Sunday, April 19, 2009

Zatoichi-fest 2009!! A.K.A. "In the land of the blind, the one eyed man is king"

Zatoichi, mildly put, is a story about a blind masseur who turns out to be a master swordsman who kicks many different levels of ass for the poor, the downtrodden, the oppressed and for great justice. I just had to put in that last line.
Perhaps you’ve already watched the 2003 remake with Takeshi Kitano, and that one was quite a good film with swordplay, cross-dressing geisha and tapdancing! A jidaigeki film with tapdancing!? WTF, right? Many people might not have seen the other films, including a 26 movie series starring the legendary Shintaro Katsu, so I offer to you a few short reviews of a number of the original Katsu films, a 2008 remake and something a little extra.

1) The Tale of Zatoichi (Zatoichi Monogatari)
Scenario: The blind masseur Zatoichi is embroiled in a struggle between two warring factions. He wants nothing of it, of course, but fate conspires to entangle him in the conflict, as another strong ronin arrives at the village with motives of his own.

Comments: This is the first Zatoichi movie, and it is quite different in tone from the other movies. However, this movie establishes most of the plot devices seen in the other films: Zatoichi winning a ton at gambling due to his superhuman senses, him helping out the local townsfolk with their respective problems, and a climactic battle at the end. The action may not be as frenzied as the other movies (and here, there are only two real fighting/action sequences) the real draw of the movie comes from the character Ichi himself. As much as this movie pays attention to the other background characters, this movie is about Ichi himself (we’ll talk about this later in the other films.) This is a man who has acquired unrivaled skills, but does not want to use his skills for killing. The tone is quite serious compared to the other films as well as most of the drama going on.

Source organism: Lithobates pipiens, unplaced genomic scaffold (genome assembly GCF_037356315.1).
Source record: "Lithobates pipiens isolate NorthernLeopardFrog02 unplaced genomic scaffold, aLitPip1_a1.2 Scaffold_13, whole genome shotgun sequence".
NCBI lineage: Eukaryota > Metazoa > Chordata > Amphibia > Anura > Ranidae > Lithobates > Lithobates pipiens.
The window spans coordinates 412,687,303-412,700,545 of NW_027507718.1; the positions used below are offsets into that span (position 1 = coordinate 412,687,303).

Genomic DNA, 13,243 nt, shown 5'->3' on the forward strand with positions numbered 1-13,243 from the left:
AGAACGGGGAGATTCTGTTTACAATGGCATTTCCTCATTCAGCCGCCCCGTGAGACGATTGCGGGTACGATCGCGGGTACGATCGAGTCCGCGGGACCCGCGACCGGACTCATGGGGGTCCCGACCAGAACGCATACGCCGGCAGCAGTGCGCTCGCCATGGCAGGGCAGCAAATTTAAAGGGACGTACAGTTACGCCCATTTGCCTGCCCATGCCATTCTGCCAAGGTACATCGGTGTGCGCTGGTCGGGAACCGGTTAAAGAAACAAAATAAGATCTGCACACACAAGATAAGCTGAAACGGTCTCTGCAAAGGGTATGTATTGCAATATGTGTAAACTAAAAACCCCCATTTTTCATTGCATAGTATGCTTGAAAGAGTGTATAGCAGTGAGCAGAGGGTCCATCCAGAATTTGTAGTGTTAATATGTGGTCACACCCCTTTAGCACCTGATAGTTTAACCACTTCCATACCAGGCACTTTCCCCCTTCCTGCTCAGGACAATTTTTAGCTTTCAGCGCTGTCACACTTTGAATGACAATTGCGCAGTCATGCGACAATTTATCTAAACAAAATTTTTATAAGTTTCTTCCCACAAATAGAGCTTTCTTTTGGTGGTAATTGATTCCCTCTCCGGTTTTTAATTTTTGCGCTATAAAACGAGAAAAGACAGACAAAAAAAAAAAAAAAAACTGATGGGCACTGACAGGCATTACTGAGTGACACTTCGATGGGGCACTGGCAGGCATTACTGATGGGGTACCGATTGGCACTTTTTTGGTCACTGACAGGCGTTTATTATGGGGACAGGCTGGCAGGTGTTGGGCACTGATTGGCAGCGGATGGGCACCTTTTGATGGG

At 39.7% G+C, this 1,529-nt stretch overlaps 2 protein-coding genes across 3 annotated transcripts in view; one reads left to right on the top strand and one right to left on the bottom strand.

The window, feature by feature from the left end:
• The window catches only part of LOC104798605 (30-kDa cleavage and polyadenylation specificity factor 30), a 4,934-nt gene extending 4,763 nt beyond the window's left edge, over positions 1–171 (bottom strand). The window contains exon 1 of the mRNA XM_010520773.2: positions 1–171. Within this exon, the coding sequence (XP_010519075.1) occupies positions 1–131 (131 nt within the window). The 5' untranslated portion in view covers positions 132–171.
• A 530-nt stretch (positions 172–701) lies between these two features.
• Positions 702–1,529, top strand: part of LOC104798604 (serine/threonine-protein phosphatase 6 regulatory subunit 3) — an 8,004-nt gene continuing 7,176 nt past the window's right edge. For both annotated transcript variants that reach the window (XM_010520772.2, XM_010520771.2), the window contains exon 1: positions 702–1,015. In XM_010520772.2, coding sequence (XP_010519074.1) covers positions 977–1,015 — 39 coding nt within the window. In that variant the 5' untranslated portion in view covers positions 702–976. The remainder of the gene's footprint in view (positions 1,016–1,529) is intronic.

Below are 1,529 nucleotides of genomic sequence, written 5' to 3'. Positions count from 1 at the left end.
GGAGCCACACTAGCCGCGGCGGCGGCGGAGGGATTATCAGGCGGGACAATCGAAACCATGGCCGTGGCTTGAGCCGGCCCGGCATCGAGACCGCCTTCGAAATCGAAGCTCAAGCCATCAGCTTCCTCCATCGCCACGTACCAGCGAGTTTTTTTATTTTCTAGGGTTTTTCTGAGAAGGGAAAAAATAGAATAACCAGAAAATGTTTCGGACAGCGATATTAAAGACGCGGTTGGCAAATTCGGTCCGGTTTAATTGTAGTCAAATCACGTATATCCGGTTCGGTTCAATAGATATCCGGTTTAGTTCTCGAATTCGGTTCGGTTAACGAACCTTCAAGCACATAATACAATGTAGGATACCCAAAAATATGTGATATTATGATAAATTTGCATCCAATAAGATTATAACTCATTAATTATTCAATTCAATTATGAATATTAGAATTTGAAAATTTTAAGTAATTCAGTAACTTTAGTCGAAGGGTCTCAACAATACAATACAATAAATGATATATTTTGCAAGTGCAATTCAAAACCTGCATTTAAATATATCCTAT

Stuff: There’s no “swish” sound effect as Zatoichi cuts through his enemies. This is something that gets added on in the later movies of the series. That still doesn’t take away from the fact that he moves so fast sometimes that in the blink of an eye the sword is back in the sheath. Pretty kick-ass.
Rating: I’ll give this one 3.5/5 Katsus







2) Zatoichi and the Chest of Gold (Zatoichi Senryo-kubi)

Scenario: After paying his respects to a man he killed (not really his fault,) Zatoichi comes to a town whose townspeople are celebrating because they just paid their taxes. However, thugs then steal said taxes, throwing the said town into one big SNAFU of epic proportions. Of course they blame the blind guy for it. Add a samurai with a whip (!!!) and some other yakuza who want to kill Ichi, and we have this movie.

Comments: This is an entertaining entry in the Zatoichi series, filled with the lightheartedness, kickassery and general frenzy that accompanies the best of the entries in the series. Here, Zatoichi is more a force of nature that passes by the village, and the real focus is in the characters that he meets and changes (or kills.) There isn’t a lot of development for Ichi himself, other than that he is a kind, honorable soul that only hates injustice. The intro sequence is pretty awesome too.